STEM to STEAM. Mind Mapping and Visualization. Why We're More Creative When We're Tired and 9 Other Surprising Facts About How Our Brains Work. 12.6K Flares Filament.io 12.6K Flares × One of the things that surprises me time and time again is how we think our brains work and how they actually do. On many occasions I find myself convinced that there is a certain way to do things, only to find out that actually that’s the complete wrong way to think about it.
For example, I always found it fairly understandable that we can multitask. Well, according to the latest research studies, it’s literally impossible for our brains to handle 2 tasks at the same time. Recently I came across more of these fascinating experiments and ideas that helped a ton to adjust my workflow towards how our brains actually work (instead of what I thought!). So here are 10 of the most surprising things our brain does and what we can learn from it: 1. When I explored the science of our body clocks and how they affect our daily routines, I was interested to find that a lot of the way I’d planned my days wasn’t really the best way to go about it. 2. 3. 4. 5. 6.
18 Things Highly Creative People Do Differently. This list has been expanded into the new book, “Wired to Create: Unravelling the Mysteries of the Creative Mind,” by Carolyn Gregoire and Scott Barry Kaufman. Creativity works in mysterious and often paradoxical ways. Creative thinking is a stable, defining characteristic in some personalities, but it may also change based on situation and context. Inspiration and ideas often arise seemingly out of nowhere and then fail to show up when we most need them, and creative thinking requires complex cognition yet is completely distinct from the thinking process.
Neuroscience paints a complicated picture of creativity. As scientists now understand it, creativity is far more complex than the right-left brain distinction would have us think (the theory being that left brain = rational and analytical, right brain = creative and emotional). While there’s no “typical” creative type, there are some tell-tale characteristics and behaviors of highly creative people. They daydream. They “fail up.” Crush the "I'm Not Creative" Barrier - Jeff Dyer, Hal Gregersen, and Clayton M. Christensen. By Jeff Dyer, Hal Gregersen, and Clayton M. Christensen | 10:50 AM May 7, 2012 Did you know that if you think you are creative, you’re more likely to actually be creative? This surprising fact pops up again and again in our research. In our database of over 6,000 professionals who have taken the Innovator’s DNA self & 360 assessments, people (entrepreneurs and managers alike) who “agree” with the survey statement “I am creative” consistently deliver disruptive solutions — by creating new businesses, products, services, and processes that no one has done before.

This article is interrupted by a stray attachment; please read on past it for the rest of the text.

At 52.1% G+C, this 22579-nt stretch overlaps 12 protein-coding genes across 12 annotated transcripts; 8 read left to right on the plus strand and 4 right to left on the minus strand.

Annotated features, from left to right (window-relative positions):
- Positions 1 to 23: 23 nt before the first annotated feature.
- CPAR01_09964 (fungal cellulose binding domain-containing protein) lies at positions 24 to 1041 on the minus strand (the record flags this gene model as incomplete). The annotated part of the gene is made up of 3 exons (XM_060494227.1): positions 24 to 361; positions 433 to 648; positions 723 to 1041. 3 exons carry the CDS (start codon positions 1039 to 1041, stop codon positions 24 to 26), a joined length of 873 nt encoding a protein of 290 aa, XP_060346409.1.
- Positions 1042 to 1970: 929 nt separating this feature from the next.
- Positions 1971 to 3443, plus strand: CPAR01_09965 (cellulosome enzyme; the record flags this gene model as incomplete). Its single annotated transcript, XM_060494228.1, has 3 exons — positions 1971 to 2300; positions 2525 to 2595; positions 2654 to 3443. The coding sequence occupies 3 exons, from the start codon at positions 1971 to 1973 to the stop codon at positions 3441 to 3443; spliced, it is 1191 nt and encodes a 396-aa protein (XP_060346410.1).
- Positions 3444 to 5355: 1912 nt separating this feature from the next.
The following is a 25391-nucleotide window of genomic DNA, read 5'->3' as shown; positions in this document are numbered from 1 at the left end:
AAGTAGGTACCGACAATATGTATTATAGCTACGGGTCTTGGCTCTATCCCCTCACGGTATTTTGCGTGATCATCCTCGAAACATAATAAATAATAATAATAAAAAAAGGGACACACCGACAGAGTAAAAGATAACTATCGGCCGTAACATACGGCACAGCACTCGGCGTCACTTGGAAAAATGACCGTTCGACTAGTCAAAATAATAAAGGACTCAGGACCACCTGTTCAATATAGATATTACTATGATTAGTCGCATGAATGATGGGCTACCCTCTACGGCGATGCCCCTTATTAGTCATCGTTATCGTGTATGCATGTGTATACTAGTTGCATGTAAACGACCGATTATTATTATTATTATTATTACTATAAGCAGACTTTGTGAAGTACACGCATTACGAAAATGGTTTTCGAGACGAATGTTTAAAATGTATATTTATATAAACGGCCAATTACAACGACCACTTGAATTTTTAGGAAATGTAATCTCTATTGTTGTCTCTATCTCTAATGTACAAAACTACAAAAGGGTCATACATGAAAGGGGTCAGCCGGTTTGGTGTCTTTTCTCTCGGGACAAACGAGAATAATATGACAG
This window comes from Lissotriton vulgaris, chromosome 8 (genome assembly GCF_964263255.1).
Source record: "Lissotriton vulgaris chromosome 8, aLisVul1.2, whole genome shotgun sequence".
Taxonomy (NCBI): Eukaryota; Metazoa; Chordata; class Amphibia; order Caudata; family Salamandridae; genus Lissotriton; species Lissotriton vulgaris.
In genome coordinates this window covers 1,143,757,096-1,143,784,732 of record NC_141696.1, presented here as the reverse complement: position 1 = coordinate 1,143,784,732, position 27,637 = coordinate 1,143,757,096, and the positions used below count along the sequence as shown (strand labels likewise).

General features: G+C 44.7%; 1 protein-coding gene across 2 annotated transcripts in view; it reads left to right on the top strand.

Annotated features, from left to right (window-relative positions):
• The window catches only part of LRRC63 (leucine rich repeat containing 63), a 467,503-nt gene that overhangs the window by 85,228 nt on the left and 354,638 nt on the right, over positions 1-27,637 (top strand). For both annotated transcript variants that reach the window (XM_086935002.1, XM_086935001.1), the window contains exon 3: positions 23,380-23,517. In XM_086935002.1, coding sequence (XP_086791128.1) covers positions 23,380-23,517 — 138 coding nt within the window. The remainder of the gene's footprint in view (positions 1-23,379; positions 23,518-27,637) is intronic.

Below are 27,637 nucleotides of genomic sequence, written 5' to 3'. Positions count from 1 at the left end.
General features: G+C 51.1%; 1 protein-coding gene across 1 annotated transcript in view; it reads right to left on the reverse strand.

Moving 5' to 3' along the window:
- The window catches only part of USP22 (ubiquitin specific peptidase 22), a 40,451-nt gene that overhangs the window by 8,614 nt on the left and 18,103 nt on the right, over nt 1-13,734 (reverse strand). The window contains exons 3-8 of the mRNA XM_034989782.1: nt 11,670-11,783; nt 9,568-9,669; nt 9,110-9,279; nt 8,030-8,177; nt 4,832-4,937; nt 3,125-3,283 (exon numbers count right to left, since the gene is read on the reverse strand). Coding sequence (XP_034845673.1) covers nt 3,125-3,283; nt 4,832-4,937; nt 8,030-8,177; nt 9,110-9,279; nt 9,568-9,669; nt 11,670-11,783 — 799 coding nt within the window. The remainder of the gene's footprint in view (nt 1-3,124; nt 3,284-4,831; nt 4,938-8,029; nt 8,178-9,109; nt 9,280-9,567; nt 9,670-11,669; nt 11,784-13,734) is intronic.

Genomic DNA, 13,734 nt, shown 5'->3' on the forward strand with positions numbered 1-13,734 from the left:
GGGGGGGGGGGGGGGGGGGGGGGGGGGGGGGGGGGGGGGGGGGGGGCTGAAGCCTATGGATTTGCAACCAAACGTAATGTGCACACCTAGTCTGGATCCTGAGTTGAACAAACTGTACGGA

They see themselves as creative and act that way. But what if you don’t see yourself as creative? This is an important question to ask because many — probably half — of you don’t think that you’re creative. The bad news is that if you don’t think you’re creative, our survey data say that you probably are not. The result? Associational thinking: I creatively solve challenging problems by drawing on diverse ideas or knowledge.
How To Be Creative | Off Book | PBS Digital Studios. Talent or Practice – What Matters More? Gary Marcus Gary Marcus is Professor of Psychology at NYU, the author of Guitar Zero: The New Musician and The Science of Learning , and editor of The Norton Psychology Reader. Will 10,000 hours of practice make you an expert at anything? That's the uplifting message of slew of recent books, but, sadly, it's not quite true. For one thing, how long it takes to get good at something depends on what it is that you are trying to learn. You can master tic-tac-toe an hour, whereas a musical instrument can take decades. In highly competitive professions with rapidly changing technologies, the best practitioners are always learning something new, throughout life; "10 years" is at best an approximation, and sometimes only the beginning.
Just as importantly, the kind of practice matters. And, finally, studies that show that practice makes perfect don't show that talent doesn't matter.